How does Chronicle come to do a project like this?

“There are usually agents who are shopping a book concept for their client, or sometimes we will approach someone who “has a book in them” because we love what they do, but its all on the editorial side. They usually bring these projects in and my role is more about shaping a proposal or a manuscript into its final form.”

Are you aware of any communications with Henson Co, etc?

“I know that Lisa Henson certainly saw and commented on the book in its various stages, as did other family members, and the author, Karen Falk, the Archives Director at The Jim Henson Company. It was a project that came right from the folks who are closest to the source. I’ve only met Karen in person once, and she is incredibly knowledgeable about Jim Henson and his career. The book is based on the blog that she produces on about Jim Henson’s Red Book, the main source for Imagination Illustrated.”

Was there more source material given to choose from or are you given exactly what goes into the book?

“The book came in extremely organized. The manuscript is, of course, the text of the book. The art came in and there was more than we could have ever fit on the page; and I tried, believe me! Karen was gracious enough to rank each piece of art and help me determine what was critical, what was good to have, and what I could leave out if I couldn’t make room on the spread. The end result is a very, very full book, and I’m glad to say that we left very few images out as a result.”

What were your thoughts, having been a puppeteer, when you first got the job to design Jim Henson’s journal in book format?

“I work as part of a pop-culture focused team of three designers, and we each pick the projects that we want to work on. More specifically, we pick what we personally want to design, as opposed to what we want to hire another designer to do. I immediately felt a kinship to this project, and for some reason hadn’t realized that Henson grew up in Maryland too, so it felt like it was meant for me. Loving this from the first time I saw it, I jumped at the chance to get it onto my work list, and to keep it on my list to design personally. In the end it took me a few months, including weekends and nights, to get it into final shape, but it was a labor of love.”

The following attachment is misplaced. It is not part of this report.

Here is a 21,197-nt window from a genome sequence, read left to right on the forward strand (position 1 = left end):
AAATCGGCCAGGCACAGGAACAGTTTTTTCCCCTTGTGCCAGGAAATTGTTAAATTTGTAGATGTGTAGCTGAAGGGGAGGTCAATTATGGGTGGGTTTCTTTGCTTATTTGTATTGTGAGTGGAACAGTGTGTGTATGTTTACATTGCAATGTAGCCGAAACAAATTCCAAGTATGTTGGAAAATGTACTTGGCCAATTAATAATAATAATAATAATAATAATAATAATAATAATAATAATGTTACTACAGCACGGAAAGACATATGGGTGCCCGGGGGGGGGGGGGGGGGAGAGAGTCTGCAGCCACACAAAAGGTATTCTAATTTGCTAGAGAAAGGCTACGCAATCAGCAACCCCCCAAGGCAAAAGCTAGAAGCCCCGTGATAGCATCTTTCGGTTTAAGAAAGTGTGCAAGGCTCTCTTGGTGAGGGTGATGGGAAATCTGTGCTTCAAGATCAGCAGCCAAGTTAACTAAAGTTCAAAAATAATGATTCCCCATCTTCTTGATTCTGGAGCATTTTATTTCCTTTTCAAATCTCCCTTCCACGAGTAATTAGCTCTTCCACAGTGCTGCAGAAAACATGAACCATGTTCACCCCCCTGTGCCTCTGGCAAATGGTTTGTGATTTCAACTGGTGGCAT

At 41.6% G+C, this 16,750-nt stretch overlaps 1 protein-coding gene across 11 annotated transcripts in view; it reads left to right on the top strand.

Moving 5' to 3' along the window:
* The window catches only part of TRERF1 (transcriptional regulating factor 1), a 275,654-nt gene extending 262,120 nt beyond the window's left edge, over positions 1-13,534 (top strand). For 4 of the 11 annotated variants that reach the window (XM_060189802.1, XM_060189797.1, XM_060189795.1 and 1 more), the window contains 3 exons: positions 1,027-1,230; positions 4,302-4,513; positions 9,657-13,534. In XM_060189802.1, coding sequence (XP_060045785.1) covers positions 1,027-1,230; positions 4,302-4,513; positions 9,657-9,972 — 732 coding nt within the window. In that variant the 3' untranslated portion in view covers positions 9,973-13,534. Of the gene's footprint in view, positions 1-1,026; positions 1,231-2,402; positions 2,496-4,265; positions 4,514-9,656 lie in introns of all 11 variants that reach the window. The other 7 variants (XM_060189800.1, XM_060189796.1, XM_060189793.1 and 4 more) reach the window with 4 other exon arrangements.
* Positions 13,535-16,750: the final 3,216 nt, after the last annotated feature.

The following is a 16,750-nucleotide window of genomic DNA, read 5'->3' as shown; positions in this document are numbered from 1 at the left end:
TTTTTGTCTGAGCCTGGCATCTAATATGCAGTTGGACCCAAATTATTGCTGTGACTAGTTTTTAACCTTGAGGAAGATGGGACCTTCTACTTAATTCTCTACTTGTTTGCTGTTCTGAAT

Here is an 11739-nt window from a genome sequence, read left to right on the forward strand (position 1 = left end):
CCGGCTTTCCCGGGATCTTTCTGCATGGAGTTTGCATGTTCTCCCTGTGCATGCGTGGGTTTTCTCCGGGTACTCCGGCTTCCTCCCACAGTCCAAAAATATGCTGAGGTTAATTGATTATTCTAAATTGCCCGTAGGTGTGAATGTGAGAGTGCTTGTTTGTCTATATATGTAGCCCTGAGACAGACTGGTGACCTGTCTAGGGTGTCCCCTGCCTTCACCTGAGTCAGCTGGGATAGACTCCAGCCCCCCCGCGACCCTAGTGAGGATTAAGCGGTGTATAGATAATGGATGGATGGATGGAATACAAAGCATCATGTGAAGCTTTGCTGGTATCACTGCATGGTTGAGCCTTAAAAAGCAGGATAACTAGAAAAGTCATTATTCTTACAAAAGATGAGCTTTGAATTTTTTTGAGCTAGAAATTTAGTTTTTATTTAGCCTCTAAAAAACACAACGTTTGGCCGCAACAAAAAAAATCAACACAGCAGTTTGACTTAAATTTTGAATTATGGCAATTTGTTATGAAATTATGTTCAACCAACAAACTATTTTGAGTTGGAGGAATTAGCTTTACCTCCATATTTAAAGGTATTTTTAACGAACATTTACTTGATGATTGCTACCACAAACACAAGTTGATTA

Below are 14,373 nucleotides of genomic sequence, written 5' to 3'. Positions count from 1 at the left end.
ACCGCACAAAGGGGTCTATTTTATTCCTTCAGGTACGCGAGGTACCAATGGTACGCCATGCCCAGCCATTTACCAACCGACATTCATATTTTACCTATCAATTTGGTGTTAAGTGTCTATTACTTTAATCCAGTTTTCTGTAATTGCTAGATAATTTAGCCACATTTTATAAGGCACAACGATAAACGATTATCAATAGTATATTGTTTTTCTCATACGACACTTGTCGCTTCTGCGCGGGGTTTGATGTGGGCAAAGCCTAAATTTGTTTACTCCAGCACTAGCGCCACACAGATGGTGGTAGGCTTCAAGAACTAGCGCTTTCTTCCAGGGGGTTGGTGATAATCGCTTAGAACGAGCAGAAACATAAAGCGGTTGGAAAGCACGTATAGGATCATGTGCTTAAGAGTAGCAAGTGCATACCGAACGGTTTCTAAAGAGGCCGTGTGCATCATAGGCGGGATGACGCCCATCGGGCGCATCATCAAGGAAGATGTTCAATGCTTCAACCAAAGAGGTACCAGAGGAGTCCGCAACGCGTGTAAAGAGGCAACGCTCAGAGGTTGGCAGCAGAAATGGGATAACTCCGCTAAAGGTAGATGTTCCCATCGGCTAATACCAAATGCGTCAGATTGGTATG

Was it similar to other projects you worked on? Just a job? or does a project like this become a labor of love?

“I would say that this book was unlike anything I’ve ever worked on. It’s hard to find a visual language for someone’s notes and sketches. They can be chaotic and overwhelming when you see them outside of the framework of a book or a blog. I worked with the editor and the author to develop a few different approaches for how to make the book tell it’s story, and over that time, it becomes personal. You learn to love the material and know it in great detail. You can get sick of it too, which happens after a few lost weekends, but then it goes away to get printed and a few months later you get the real thing in your hands and you forget about all those late nights and stress nightmares. Almost everything that Jim wrote or sketched seems to radiate happiness and creativity, and that energy kept me wanting to make the book the best it could be.”

Was there anything in the process that surprised you / impressed you about Jim’s work and process?

“Like I mentioned before, I was most surprised that he seemed relatable. I made sketches like that when I was a kid designing puppet sets. I STILL make rough sketches every time I’m trying to work out a problem or design a complicated Halloween costume. He kept sketches for projects that never took off, like the Cyclia nightclub or the Wizard of Id puppets. I’ve thrown away a lot of old artwork out of sheer embarrassment at my lack of refinement, but seeing his rough work made me appreciate that he was documenting ideas.”

Thank you Michael! I hope every puppeteer and Henson fan is as excited about Imagination Illustrated, The Jim Henson Journal as I am.

Author: David Manley -Up In Arms Puppets